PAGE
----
I’d like to share that I’m a huge procrastinator. When I was in school I would admire those who could keep up tidy notes and split their workload other the entire sessions. I sooo wasn’t that person. I was definitely the less-than-24-hours-before-a-deadline all-night puller type. I felt bad. To me, it seemed I couldn’t manage my time properly.
Turns out there was a lot of positive to learn from that season of life: I work well under tight deadlines, I can prioritize when I really have to, and, best of all, I can quickly produce something I’m proud of because of the quantity of time I spent avoiding the task. My subconscious was stewing over what to do or write from the beginning and at the last moment I’d simply make magic.
I try not to spend too much time analyzing my self-defined shortcomings. However, I recently started reading Wait: The Art and Science of Delay by Frank Partnoy and I’m deep into questioning and analyzing at the moment. I had that book for a while and never got to reading it. That’s right, I was procrastinating on reading a book about procrastination. Except I didn’t know it talked about procrastination.
I talked about my desire of slowing down the pace of my life in my previous post. My house and my mind are filled with a gazillion projects that I started in a slightly more distant past. Since realizing that I want to slow down, I’ve been trying not to start many more projects. This book about delays is extremely fitting. Thank you, Universe, for continuing to time everything I do and think perfectly. It makes me smile!
Anyways, back to the book and my projects. Partnoy wrote ”where there may be some small amount of work that we have to do right away such as get a small repair job done on our car […] we’re likely in many cases to procrastinate and in the end we are paying three or four times as much for a bigger repair job on the car”. We want to avoid unpleasant tasks at all cost. I’m super guilty of this! I’m facing my pile of projects and I understand how I made it hard on myself. But realizing that there’s a problem is the first step, right?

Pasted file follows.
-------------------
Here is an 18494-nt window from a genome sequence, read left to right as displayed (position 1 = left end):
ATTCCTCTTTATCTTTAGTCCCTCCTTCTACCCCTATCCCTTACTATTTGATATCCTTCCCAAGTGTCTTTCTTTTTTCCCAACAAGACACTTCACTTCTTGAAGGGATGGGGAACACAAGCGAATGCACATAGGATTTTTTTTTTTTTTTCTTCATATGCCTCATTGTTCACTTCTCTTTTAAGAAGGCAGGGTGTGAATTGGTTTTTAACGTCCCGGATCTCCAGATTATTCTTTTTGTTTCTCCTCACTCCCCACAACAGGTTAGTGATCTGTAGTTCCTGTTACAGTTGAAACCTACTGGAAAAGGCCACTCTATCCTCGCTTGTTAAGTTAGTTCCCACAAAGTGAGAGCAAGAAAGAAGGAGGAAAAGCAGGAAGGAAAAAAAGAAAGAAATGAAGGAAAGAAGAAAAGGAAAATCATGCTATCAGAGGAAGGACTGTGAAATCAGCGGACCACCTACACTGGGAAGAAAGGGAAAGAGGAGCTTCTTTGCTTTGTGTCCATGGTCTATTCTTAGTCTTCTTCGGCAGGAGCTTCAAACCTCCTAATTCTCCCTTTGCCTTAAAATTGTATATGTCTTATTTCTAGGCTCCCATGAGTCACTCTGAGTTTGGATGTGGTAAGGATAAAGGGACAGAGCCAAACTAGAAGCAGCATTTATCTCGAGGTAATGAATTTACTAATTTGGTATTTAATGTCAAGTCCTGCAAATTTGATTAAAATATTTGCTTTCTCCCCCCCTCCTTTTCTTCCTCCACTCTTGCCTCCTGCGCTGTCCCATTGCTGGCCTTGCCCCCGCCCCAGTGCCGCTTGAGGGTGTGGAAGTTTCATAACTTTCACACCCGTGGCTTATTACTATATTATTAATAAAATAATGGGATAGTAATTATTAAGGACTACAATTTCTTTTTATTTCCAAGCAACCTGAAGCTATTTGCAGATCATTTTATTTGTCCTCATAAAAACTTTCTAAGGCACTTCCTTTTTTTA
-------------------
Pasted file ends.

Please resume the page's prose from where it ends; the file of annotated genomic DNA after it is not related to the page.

I now know some projects I’ve been meaning to finish are simply not going to get done because they don’t bring me joy. Reparing that beautiful 4 year-old gown I’ve never worn because the seamstress didn’t quite get my vision is not going to happen because thinking about or seeing it makes me sad. I’m donating it! That kitchen table that has been sitting in my basement for 2 years which I’ve been meaning to restore? Nope! In the end, the time I have to invest is not worth what I would bring me. I already have another table. I should just make peace with it and let it go. And the list goes on….
However, there are some tasks that I’ve been avoiding which actually need to get done like renewing my passport or writing and sending my wedding thank you cards. Procrastination occurs when we’re not working on something. It doesn’t mean we aren’t doing anything, just not what we should/could be working on.
I’m actually a productive procrastinator. Instead of printing and filling out my passport application, I clean the dishes, fold laundry, etc. Those tasks are less ”important”, therefore I choose to do them over more important ones. Partnoy writes about John Perry, philosophy professor known in the procrastination field, who suggests that when making to-do lists, we should start with a few important tasks, and then add some not as important tasks that still need to get done. It’s the most efficient procrastination! I love it 🙂
If you personally struggle with procrastination, like me, try to see the positive in it. Procrastination is not necessarily a bad thing. I’ll get back to this in a later post. But again, since I’m a procrastinator and because I’m working on not adding too much on my plate, let’s all have very low expectations about the when.
Have a fabulous weekend! Enjoy being a procrastinator at some point over the next few days.